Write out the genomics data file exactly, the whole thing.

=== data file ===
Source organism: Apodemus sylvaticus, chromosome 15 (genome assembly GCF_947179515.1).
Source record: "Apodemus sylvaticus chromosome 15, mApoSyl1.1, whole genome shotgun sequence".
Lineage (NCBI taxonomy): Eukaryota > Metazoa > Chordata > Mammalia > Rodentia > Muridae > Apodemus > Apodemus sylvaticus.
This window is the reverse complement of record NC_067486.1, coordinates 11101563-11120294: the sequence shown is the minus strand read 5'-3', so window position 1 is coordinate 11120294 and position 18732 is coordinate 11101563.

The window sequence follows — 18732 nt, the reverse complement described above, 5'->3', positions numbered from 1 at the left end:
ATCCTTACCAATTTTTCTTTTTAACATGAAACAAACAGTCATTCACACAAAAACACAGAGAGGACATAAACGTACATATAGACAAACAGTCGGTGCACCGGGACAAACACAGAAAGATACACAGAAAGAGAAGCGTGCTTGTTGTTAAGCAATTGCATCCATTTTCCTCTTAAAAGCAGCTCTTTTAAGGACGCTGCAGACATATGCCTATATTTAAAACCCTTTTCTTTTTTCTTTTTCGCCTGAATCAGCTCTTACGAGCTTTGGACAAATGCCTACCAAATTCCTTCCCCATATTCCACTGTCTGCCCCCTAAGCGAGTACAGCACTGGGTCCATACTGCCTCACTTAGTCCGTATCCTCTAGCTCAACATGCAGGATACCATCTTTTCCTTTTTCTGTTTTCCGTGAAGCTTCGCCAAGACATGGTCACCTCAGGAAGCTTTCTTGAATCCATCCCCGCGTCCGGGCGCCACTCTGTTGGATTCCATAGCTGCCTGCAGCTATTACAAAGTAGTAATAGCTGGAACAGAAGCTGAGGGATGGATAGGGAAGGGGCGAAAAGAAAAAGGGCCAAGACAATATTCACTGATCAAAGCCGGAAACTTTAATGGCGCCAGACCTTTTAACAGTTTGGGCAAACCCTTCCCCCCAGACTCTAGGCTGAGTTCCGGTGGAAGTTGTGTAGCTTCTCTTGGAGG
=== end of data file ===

Source organism: Apodemus sylvaticus, chromosome 15 (genome assembly GCF_947179515.1).
Source record: "Apodemus sylvaticus chromosome 15, mApoSyl1.1, whole genome shotgun sequence".
Lineage (NCBI taxonomy): Eukaryota > Metazoa > Chordata > Mammalia > Rodentia > Muridae > Apodemus > Apodemus sylvaticus.
This window is the reverse complement of record NC_067486.1, coordinates 11101563-11120294: the sequence shown is the minus strand read 5'-3', so window position 1 is coordinate 11120294 and position 18732 is coordinate 11101563.

The window sequence follows — 18732 nt, the reverse complement described above, 5'->3', positions numbered from 1 at the left end:
ATCCTTACCAATTTTTCTTTTTAACATGAAACAAACAGTCATTCACACAAAAACACAGAGAGGACATAAACGTACATATAGACAAACAGTCGGTGCACCGGGACAAACACAGAAAGATACACAGAAAGAGAAGCGTGCTTGTTGTTAAGCAATTGCATCCATTTTCCTCTTAAAAGCAGCTCTTTTAAGGACGCTGCAGACATATGCCTATATTTAAAACCCTTTTCTTTTTTCTTTTTCGCCTGAATCAGCTCTTACGAGCTTTGGACAAATGCCTACCAAATTCCTTCCCCATATTCCACTGTCTGCCCCCTAAGCGAGTACAGCACTGGGTCCATACTGCCTCACTTAGTCCGTATCCTCTAGCTCAACATGCAGGATACCATCTTTTCCTTTTTCTGTTTTCCGTGAAGCTTCGCCAAGACATGGTCACCTCAGGAAGCTTTCTTGAATCCATCCCCGCGTCCGGGCGCCACTCTGTTGGATTCCATAGCTGCCTGCAGCTATTACAAAGTAGTAATAGCTGGAACAGAAGCTGAGGGATGGATAGGGAAGGGGCGAAAAGAAAAAGGGCCAAGACAATATTCACTGATCAAAGCCGGAAACTTTAATGGCGCCAGACCTTTTAACAGTTTGGGCAAACCCTTCCCCCCAGACTCTAGGCTGAGTTCCGGTGGAAGTTGTGTAGCTTCTCTTGGAGG